Tuesday, November 30, 2010

A syntax highlighting specification

In light of the Skywriter-Cloud9 collaboration, I've been working on a specification for cross-browser syntax highlighting engines. I now have something to announce, and I'm thrilled to have been able to work with not only the Skywriter team, but also Fabian Jakobs of Cloud9 and Marijn Haverbeke of CodeMirror fame, to develop a unified syntax highlighting specification for JavaScript code editors.

The idea is that people can share syntax highlighting engines across a variety of JavaScript code editors and viewers. Syntax highlighters are simple to create and are essentially a state machine consisting of JavaScript regexes. Here's an example of a simple diff/patch highlighter in this format:

exports.getInfo = function() {
return {
name: "diff",
fileexts: [ "diff", "patch" ],
mimetypes: [ "application/x-diff" ]

exports.getRules = function() {
return {
start: [
{ regex: /\+.*/, token: 'addition.diff' },
{ regex: /-.*/, token: 'deletion.diff' },
{ regex: /.*/, token: 'plain' }

As you can see, the format is very simple to get started with. But it's also fairly powerful: it supports nested syntax highlighting modes (for JavaScript inside HTML and the like), multiple states (so that strings and comments can be highlighted correctly), and all the features of JavaScript regexes.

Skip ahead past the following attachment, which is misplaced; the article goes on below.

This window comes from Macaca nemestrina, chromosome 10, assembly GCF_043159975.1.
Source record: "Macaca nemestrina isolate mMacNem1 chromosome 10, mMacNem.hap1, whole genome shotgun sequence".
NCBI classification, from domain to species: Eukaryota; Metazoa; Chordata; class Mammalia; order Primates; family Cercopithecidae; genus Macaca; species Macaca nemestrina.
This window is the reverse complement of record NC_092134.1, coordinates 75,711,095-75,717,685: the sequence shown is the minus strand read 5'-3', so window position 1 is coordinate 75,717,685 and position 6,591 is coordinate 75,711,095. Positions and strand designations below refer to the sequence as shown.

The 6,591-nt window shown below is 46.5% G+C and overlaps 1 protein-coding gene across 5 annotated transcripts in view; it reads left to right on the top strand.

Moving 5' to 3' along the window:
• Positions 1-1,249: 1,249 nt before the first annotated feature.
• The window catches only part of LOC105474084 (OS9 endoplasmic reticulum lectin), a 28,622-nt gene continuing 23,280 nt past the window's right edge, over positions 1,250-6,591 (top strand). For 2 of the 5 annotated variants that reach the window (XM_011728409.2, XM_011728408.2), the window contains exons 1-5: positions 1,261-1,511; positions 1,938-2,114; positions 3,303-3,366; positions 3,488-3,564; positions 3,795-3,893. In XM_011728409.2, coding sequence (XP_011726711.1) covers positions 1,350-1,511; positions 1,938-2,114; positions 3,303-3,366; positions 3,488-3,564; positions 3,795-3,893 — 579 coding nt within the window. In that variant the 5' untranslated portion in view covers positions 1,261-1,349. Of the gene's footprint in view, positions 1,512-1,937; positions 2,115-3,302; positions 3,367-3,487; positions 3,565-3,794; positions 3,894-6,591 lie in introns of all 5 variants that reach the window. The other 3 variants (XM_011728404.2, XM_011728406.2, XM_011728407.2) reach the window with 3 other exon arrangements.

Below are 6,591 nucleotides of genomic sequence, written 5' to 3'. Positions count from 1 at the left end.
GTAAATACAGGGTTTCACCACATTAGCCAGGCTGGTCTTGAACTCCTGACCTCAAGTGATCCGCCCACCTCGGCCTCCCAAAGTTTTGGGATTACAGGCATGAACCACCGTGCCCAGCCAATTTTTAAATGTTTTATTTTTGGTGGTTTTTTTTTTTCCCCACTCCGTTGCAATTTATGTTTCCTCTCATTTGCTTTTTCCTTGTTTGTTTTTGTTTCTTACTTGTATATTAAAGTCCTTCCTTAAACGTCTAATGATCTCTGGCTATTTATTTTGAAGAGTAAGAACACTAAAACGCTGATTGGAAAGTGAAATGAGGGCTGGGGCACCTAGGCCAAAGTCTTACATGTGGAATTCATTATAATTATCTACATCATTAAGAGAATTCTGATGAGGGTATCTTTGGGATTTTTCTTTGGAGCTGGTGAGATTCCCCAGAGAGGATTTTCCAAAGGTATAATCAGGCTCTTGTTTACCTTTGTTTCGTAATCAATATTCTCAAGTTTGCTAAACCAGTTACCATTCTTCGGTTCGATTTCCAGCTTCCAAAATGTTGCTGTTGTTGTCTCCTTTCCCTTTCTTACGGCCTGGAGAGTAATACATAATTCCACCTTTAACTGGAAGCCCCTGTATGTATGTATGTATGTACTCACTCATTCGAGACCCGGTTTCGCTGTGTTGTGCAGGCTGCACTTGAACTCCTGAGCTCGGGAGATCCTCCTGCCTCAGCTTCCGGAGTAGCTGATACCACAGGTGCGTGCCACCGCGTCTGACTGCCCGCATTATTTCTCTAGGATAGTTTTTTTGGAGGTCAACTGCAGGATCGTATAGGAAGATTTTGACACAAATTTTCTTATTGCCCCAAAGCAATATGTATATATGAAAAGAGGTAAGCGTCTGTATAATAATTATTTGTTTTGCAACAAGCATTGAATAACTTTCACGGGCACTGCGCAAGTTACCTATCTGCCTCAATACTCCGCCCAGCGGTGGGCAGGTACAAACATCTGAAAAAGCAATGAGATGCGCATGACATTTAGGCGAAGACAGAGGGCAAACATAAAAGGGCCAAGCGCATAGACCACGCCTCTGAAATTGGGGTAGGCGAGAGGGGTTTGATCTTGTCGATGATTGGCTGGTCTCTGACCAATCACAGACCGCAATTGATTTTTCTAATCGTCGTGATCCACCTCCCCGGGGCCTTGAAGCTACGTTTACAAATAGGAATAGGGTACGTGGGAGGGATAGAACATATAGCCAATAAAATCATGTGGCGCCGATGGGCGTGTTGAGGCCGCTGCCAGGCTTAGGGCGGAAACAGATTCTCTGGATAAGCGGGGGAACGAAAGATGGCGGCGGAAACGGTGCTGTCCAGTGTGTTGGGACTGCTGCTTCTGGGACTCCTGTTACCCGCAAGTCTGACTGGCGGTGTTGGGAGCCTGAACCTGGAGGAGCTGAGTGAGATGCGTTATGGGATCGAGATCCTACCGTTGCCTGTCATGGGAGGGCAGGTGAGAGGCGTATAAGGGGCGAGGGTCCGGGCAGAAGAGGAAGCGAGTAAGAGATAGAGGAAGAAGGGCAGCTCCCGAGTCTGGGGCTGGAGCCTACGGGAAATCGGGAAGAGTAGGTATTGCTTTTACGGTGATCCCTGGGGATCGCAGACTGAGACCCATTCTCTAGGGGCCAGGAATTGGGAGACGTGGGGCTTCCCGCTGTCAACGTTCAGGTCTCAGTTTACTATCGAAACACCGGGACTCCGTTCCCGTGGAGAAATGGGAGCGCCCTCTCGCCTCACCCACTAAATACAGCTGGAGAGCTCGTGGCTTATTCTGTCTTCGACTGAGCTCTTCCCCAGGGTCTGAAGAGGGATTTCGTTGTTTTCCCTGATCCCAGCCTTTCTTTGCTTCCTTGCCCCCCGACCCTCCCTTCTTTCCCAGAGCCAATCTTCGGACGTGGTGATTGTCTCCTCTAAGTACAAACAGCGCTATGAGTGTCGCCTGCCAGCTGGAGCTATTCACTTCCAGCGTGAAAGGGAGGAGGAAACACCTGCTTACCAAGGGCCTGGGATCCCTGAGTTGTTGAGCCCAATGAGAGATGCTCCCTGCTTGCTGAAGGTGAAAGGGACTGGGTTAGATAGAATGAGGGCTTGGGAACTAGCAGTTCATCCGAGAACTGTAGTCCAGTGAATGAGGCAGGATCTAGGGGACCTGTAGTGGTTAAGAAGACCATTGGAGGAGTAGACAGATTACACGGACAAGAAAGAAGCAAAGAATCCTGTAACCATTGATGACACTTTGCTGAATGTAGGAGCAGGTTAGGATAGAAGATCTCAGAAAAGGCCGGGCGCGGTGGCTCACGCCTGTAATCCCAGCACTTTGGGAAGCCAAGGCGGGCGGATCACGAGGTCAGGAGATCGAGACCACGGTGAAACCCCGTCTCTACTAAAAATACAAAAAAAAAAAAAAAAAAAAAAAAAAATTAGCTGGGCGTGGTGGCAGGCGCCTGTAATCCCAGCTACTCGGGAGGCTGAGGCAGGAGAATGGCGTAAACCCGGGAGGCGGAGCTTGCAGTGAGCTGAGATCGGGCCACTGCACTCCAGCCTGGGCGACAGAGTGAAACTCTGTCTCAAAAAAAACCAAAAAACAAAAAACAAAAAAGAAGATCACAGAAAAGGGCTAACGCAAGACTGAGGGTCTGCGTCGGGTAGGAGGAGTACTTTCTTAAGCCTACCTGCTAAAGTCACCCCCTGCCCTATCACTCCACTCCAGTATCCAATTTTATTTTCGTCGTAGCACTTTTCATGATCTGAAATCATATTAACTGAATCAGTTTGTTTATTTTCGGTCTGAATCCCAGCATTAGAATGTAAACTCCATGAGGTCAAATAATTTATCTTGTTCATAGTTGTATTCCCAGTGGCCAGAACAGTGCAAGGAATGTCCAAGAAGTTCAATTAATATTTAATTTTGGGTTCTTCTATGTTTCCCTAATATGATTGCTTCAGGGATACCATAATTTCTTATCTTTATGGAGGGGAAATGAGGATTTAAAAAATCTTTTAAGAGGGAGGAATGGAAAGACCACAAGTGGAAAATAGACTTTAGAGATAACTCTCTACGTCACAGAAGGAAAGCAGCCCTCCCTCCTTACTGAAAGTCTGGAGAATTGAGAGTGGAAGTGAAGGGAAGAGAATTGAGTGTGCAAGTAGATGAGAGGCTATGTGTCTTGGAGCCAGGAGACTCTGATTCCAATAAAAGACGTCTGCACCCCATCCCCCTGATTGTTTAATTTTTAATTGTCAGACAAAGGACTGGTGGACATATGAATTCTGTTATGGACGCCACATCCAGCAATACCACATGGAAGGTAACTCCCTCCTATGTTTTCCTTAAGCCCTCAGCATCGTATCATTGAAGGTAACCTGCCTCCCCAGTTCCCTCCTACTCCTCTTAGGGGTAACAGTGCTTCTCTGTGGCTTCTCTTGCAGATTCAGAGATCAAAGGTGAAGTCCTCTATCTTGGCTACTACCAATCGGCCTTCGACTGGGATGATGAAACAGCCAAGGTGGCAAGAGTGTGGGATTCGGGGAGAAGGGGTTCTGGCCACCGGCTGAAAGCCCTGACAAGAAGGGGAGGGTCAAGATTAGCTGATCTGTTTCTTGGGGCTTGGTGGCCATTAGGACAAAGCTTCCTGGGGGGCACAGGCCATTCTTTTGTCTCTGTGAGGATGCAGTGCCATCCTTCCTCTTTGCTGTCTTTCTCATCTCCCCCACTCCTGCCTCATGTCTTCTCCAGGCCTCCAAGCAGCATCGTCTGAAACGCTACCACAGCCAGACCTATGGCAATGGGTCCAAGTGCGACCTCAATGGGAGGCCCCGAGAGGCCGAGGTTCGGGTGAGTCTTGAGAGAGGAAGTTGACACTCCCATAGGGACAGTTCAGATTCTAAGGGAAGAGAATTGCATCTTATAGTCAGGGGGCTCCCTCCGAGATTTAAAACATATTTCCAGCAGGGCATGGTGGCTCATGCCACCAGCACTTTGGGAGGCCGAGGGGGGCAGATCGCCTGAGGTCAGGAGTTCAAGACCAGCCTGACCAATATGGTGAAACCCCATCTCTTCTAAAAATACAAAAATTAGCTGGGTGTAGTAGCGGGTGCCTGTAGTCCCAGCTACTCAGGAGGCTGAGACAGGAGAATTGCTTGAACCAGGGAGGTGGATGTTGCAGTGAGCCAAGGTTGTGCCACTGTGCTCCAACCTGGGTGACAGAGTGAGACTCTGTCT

It's my hope that this format will allow greater sharing among code editors. We're hoping to implement this soon in the Skywriter/Cloud9 codebase. The specification can be found here in an EtherPad, and I'd be very grateful for any and all feedback!


jviereck said...

Focusing power to bring up one standard for syntax highlighters just sounds right :)

One small question: The current spec doesn't mention a tag like "addition.diff", "deletion.diff". Should these get added to the spec?

Patrick Walton said...

The spec lists the names that TextMate uses. I just used "addition" and "deletion" as quick examples: I'm not sure what TextMate's names for "addition" and "deletion" are, but a real diff highlighter should use those instead.

Anonymous said...

Great work! But, is your format already implemented in CodeMirror and Ace?

Samuel Williams said...

Hi, have you considered jQuery.Syntax which already supports a wide variety of programming languages?

gggeek said...

Another candidate for an existing highlighting syntax format: the one used by geshi. The tool is written in php, but it should be possible to implement its functionality in js - and get 80+ languages for free